Consider applying the skills you already have, rather than having to learn as you go. Some people are put off by getting involved in a cause because it lies so far outside of the lines they’re used to operating within. If that’s the case, consider affiliating with a cause that will allow you to apply the skills you already have.
There’s an F.R. in Nashville who has done just that by dedicating his time to financial literacy education. He has partnered with the local YMCA to conduct financial literacy workshops for children (K-4) at after-school programs scattered around his community. The work has been gratifying for him personally, but has also helped his business because his colleagues ended up following his example.
The impact on the F.R.’s practice has been significant. It built morale, improved team-work, fostered loyalty and infused the office with the sense that there was a greater cause that they were all working toward together.
It’s okay if charity work also helps the bottom line. An F.R. I met once told me he refused to reveal that he was a financial advisor anytime he volunteered for a particular nonprofit organization. His fear was that he would be misunderstood as trying to network for prospects. My response was that he shouldn’t separate his business and volunteer work, but just commit to doing the very best he could at both, then let people decide for themselves if they choose to affiliate with him.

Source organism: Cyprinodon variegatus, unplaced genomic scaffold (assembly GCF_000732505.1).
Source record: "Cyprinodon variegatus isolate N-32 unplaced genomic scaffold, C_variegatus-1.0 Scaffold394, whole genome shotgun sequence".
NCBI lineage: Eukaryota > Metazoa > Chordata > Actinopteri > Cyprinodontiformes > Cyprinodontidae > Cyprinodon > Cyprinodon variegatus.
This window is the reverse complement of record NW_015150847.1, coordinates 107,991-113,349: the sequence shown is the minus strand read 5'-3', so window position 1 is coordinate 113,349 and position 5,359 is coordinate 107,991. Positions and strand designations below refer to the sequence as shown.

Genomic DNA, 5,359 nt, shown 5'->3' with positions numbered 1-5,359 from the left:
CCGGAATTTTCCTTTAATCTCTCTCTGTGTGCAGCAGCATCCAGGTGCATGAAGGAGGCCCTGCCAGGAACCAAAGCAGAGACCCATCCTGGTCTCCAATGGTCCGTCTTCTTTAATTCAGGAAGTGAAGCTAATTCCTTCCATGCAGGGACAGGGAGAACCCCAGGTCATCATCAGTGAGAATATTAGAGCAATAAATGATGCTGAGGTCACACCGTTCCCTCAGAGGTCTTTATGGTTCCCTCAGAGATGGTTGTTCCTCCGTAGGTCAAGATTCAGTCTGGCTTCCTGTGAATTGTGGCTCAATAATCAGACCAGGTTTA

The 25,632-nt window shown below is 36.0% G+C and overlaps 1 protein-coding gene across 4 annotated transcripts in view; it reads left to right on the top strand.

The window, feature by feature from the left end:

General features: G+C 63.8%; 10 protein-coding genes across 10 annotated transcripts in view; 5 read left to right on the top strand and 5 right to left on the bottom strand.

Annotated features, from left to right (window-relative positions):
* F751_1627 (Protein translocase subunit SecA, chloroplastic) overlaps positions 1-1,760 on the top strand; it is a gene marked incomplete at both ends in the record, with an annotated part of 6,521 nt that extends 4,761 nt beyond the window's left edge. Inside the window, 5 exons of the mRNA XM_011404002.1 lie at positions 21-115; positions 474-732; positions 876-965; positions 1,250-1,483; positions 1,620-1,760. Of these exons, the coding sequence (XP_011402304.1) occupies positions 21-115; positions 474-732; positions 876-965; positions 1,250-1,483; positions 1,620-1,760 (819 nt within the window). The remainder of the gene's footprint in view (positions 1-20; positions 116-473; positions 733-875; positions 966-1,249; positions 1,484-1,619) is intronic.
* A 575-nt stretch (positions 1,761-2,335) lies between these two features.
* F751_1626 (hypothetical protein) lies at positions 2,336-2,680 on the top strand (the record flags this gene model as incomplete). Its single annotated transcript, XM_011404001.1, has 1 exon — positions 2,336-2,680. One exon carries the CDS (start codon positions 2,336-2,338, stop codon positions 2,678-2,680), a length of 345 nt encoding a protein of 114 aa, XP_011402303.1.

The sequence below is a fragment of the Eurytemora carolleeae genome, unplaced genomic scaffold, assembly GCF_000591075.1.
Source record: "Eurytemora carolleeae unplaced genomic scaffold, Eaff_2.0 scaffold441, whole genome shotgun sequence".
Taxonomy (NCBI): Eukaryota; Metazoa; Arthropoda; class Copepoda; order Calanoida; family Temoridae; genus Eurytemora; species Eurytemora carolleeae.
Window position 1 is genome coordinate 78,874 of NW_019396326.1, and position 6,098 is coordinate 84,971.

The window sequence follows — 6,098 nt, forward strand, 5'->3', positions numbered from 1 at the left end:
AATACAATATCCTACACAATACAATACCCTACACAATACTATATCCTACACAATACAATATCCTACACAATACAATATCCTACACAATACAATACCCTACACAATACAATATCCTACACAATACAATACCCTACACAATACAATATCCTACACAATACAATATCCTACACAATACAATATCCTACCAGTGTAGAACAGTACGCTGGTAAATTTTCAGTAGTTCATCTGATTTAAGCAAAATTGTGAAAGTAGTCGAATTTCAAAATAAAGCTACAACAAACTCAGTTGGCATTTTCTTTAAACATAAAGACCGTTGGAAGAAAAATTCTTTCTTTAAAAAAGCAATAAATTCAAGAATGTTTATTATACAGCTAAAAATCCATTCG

Northwestern Mutual is known as The Quiet Company because we aren’t particularly comfortable pounding our chests about many things. One notable exception to that is in the area of giving back to the communities where we live and work. It’s such a strong part of our culture at every level that we love to talk about it — especially in this our 150th anniversary year, which has also been a milestone year of giving for us.
Our commitment is real, but it is founded in the rock-solid understanding that giving back to others doubles as making an investment in ourselves. It says something to our policyowners about who we are; and it is meaningful to the type of financial representatives we want to work with us. Those benefits are not something we feel we should keep to ourselves. Rather, we want to shout from the rooftops about these benefits.